Niger general Abdourahamane Tiani declares himself president on state TV
After a military takeover, General Abdourahamane Tiani was named the new leader of Niger, the state television reported on Friday.
The chief of the Presidential Guard has been named "president of the National Council for the Safeguard of the Homeland," a statement said, with elected President Mohamed Bazoum detained by army putschists since Wednesday morning.
The head of Niger's presidential guard, General Abdourahamane Tiani, on Friday, appeared on state television to defend this week's military coup, reiterating that the soldiers in the country had acted to safeguard national security.
Tiani restated that soldiers had seized power due to the worsening security. He also criticized the lack of "genuine collaboration" with military governments in Mali and Burkina Faso in the fight against insurgencies.
"The harsh reality of insecurity in Niger, experienced by our defence forces and hardworking populations, with its toll of deaths, displacement, humiliation, and frustration, reminds us on a daily basis of this stark reality," Tiani said.
"What sense lies in the security approach against terrorism that excludes any genuine collaboration with Burkina Faso and Mali, even though we share the Liptako-Gourma zone, where most of the terrorist group activities we are fighting against are concentrated," he added.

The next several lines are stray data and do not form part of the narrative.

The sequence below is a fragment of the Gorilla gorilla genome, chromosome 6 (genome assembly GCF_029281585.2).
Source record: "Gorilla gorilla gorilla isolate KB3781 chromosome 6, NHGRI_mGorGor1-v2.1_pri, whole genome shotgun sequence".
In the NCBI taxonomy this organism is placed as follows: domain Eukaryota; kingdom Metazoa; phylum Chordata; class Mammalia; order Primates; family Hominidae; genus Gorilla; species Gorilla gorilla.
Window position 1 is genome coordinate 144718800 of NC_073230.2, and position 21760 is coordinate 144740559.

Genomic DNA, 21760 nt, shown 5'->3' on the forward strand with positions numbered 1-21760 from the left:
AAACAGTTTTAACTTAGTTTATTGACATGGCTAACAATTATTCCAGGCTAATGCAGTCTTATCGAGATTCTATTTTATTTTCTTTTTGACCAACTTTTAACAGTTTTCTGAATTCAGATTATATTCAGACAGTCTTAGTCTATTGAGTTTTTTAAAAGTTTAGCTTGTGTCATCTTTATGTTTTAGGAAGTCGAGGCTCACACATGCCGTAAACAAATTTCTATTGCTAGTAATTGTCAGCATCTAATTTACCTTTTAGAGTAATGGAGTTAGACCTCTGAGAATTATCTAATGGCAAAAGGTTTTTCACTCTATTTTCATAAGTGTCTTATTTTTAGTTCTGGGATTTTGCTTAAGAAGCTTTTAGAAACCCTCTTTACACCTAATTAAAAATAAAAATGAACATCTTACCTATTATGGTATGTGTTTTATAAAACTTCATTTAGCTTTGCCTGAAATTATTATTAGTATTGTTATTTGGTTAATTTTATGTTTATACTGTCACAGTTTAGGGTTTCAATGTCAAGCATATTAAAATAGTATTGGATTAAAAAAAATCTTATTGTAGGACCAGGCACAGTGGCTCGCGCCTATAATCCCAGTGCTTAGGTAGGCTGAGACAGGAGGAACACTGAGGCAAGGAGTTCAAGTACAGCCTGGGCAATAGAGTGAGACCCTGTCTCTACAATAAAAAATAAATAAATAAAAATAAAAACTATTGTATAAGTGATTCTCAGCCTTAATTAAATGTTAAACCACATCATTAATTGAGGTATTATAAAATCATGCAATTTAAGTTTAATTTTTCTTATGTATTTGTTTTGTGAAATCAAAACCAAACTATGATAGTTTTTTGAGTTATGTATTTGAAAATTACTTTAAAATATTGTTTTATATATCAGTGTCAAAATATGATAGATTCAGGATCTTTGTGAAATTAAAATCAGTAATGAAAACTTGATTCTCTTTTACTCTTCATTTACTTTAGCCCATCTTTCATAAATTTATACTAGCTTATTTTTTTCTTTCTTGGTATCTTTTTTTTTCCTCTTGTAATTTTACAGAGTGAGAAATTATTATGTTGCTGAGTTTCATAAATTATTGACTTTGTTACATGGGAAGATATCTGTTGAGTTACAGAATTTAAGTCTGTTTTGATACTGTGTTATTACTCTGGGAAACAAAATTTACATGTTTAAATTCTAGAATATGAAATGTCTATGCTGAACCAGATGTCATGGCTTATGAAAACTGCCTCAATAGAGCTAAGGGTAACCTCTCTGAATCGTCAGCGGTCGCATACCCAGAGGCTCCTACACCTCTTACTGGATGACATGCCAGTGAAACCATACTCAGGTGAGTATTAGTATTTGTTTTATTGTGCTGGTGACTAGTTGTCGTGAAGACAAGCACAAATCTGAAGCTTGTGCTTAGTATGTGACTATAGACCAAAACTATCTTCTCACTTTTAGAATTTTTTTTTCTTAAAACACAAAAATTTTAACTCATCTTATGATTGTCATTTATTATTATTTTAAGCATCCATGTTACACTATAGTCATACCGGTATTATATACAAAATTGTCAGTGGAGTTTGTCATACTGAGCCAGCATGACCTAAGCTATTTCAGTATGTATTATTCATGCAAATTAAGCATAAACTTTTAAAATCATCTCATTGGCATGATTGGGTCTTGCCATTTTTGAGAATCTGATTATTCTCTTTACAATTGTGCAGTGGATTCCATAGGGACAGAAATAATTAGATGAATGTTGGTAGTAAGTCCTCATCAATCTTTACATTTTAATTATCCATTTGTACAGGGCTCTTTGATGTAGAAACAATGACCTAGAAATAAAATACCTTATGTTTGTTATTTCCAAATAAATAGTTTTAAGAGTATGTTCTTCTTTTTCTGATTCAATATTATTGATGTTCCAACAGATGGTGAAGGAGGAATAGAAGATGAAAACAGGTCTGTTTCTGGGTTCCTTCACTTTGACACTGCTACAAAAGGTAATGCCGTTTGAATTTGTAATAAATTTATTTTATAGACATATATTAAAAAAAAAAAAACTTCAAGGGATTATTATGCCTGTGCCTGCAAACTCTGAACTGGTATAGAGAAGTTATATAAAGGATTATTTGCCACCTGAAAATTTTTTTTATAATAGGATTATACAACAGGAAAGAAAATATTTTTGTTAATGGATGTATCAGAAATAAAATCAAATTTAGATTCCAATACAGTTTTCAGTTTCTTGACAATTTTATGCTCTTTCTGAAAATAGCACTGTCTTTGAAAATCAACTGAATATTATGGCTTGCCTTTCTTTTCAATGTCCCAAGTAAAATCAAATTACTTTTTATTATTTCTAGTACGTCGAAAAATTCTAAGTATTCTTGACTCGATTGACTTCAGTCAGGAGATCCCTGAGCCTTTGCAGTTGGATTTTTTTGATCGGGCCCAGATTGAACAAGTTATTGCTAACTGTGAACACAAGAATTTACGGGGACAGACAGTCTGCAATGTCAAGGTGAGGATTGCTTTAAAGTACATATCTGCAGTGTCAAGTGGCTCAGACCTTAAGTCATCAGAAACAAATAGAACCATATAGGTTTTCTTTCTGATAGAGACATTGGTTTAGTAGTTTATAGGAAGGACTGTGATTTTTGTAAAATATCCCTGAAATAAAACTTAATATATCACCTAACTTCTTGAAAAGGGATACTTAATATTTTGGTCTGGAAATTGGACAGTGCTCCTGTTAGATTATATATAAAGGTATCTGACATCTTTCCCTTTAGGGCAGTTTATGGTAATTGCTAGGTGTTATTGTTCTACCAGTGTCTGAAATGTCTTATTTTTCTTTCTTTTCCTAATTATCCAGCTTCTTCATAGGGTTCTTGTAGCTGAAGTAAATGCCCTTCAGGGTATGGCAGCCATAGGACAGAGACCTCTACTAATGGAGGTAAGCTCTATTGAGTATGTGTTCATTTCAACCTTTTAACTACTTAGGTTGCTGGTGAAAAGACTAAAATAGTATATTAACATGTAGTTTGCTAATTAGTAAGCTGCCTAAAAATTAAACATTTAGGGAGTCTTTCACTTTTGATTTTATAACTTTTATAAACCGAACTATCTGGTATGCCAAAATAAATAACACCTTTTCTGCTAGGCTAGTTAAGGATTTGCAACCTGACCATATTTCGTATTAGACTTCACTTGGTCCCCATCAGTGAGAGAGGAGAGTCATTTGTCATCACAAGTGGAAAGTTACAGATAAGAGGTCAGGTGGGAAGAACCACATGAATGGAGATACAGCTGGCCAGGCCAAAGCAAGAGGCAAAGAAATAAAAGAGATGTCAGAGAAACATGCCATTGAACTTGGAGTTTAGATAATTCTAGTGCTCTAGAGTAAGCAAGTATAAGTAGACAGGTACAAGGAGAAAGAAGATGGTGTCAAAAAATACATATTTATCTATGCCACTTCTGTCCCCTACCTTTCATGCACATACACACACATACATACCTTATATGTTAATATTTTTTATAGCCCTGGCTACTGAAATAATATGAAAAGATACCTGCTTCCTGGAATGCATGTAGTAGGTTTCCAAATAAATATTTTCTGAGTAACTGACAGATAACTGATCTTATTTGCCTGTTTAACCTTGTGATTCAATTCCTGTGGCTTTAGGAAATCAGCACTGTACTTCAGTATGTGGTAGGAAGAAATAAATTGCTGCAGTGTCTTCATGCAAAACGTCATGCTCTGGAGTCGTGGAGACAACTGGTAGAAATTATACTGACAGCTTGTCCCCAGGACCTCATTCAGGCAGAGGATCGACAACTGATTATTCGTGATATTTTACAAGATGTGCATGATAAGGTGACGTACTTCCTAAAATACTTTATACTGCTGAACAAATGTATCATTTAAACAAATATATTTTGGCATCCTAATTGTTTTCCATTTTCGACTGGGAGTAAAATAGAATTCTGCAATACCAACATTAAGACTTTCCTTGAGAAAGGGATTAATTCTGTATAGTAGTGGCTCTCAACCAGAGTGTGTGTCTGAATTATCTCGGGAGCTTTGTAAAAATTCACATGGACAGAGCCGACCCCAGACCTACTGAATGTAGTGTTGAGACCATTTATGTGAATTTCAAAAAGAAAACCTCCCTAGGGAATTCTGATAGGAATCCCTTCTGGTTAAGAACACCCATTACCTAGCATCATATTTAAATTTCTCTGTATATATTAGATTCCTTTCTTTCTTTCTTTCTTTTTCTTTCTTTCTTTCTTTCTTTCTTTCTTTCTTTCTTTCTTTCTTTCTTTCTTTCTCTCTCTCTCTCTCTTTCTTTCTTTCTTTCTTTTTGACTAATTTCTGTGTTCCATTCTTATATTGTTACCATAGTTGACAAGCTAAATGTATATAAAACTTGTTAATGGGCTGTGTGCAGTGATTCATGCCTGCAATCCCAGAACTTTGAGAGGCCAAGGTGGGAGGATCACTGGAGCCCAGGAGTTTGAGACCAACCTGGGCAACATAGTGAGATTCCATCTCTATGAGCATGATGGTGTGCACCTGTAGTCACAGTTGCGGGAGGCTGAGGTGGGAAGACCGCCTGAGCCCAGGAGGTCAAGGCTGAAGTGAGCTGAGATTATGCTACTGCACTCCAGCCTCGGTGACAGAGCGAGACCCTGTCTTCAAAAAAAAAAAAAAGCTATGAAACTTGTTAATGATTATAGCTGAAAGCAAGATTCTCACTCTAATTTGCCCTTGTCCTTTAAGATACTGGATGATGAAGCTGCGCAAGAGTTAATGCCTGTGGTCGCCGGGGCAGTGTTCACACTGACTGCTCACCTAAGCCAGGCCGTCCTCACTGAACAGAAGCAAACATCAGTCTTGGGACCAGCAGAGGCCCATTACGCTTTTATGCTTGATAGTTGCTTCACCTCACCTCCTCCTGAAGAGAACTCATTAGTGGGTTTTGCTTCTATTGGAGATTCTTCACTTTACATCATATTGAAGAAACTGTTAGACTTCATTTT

On Wednesday, the guard detained President Mohamed Bazoum in the presidential palace. Later, a group of officers appeared on state television and said that they had thrown Bazoum out of power.
Wagner group chief hails Niger's military coup
Mercenary group Wagner chief, Yevgeny Prigozhin, hailed Niger's military coup calling it 'good news' and also offered the service of his fighters to bring order.
As per news agency Reuters, a voice message on Telegram app channels associated with Wagner said that though Prigozhin did not claim any involvement in the coup, however, described it as a moment of long-overdue liberation from Western colonisers.
"What happened in Niger is nothing other than the struggle of the people of Niger with their colonisers. With colonisers who are trying to foist their rules of life on them and their conditions and keep them in the state that Africa was in hundreds of years ago," said the message, posted on Thursday evening.
"Today this is effectively gaining their independence. The rest will, without doubt, depend on the citizens of Niger and how effective governance will be, but the main thing is this: they have got rid of the colonisers," the message said.
Niger coup condemned
The country's former colonial power, France and the West African regional bloc ECOWAS called for the immediate release of Niger President Mohamed Bazoum. They further urged for a return to constitutional order.
French President Emmanuel Macron said he was all set to support sanctions against the perpetrators of the "dangerous" coup, after his foreign minister said the power grab did not appear to be definitive.
"This coup d'etat is completely illegitimate," Macron told a news conference in Papua New Guinea.
Russian Foreign Minister Sergei Lavrov also said that constitutional order should be restored.
United States Vice President Kamala Harris said that the cooperation with Niger's government was fortuitous on its "continued commitment to democratic standards".
A spokesperson for the US-UN mission released a statement saying that the United States also backs taking action at the United Nations Security Council to de-escalate the situation in Niger.